“EAP, the Ecological Accounting Process, provides local governments with a tool to establish benchmarks for maintenance and management of stream corridor systems in the built environment. The Partnership’s desired outcome is that local governments would apply the EAP methodology and metrics to determine real numbers for budget planning purposes. Then inter-departmental conversations would have a starting point for operationalizing M&M of natural assets within Asset Management Plans,” stated Kim Stephens.

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JOURNEY FROM STREAMKEEPER TO ELECTED REPRESENTATIVE: “Salmon brought me a strong sense of community, something I had never really felt before. I felt protective of what we share, and that the next generation deserves it as much as we do,” stated Laura Dupont, President, Lower Mainland Local Government Association


“Salmon pulled me into appreciating nature on a whole other level. I could not learn enough about them. They are the most fascinating and resilient creatures. One cannot underestimate their importance to Indigenous communities and coastal ecosystems. Next step was to join a watershed group and become a streamkeeper, and then a river protector. Salmon led me to learn more about, and fall in love with, the flora and fauna of the BC Coast. I will always be eternally grateful to live here,” stated Laura Dupont

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INTERNATIONAL YEAR OF THE SALMON: Reconnect People, Fish, Land and Water – a unifying theme for module #3 in the Watershed Moments Virtual Symposium (livestreamed on YouTube; December 3, 2020)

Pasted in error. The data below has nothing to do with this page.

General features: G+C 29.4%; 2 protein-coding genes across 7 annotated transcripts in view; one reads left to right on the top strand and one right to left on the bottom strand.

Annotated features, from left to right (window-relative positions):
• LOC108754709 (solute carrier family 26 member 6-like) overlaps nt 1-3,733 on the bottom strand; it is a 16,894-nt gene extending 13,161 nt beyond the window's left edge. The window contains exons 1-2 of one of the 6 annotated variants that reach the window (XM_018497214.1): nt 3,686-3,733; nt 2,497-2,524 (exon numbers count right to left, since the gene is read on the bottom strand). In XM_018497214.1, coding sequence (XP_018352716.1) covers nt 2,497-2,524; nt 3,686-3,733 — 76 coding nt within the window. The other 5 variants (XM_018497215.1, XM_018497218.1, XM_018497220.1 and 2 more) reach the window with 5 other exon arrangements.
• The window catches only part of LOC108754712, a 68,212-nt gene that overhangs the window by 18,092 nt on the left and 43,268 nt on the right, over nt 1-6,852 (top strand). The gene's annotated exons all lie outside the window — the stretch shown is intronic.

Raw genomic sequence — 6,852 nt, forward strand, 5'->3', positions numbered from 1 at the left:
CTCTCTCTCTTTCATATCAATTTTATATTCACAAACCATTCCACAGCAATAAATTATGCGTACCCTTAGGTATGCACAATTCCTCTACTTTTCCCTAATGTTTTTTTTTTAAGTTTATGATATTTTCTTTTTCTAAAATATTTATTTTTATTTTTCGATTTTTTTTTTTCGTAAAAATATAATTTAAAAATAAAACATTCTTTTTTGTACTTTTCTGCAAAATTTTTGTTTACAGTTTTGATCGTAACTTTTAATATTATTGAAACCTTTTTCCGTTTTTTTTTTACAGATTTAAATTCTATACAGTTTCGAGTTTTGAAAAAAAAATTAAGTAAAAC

“From an International Year of the Salmon perspective, large efforts of a very large mass of people around the rims of the North Atlantic, North Pacific and likely Arctic oceans will need to ‘come together’ for any real change to occur. From this perspective the requirement in an increasingly interconnected world is closer to ‘humankind’ than to a few of us in the local community. That said, it’s the sum of us in local communities that will move this closer to a humankind undertaking,” stated Dr. Kim Hyatt.

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FINANCIAL VALUATION OF ECOLOGICAL SERVICES AND WORTH: “As a result of alterations to the hydrology of the creekshed, the Shelly Creek ‘riparian ecosystem’ has been reduced to a number of ‘riparian zones’ as defined in regulations. We view this finding as one of the key takeaways from the Shelly Creek demonstration application of the Ecological Accounting Process,” stated Tim Chair, EAP Chair


“The Ecological Accounting Process (EAP) considers use and conservation of land to be equally important values. Historically, land use and property development in our communities have been given priority over ecological systems such as streams. Too often the result has been remnant ecological services that fall far short of the benefits that these natural commons can provide. The research findings suggest that the diminution of stream functions gradually will draw the attention of property owners and the community to the ‘no harm’ rule in land appraisal.,” stated Tim Pringle.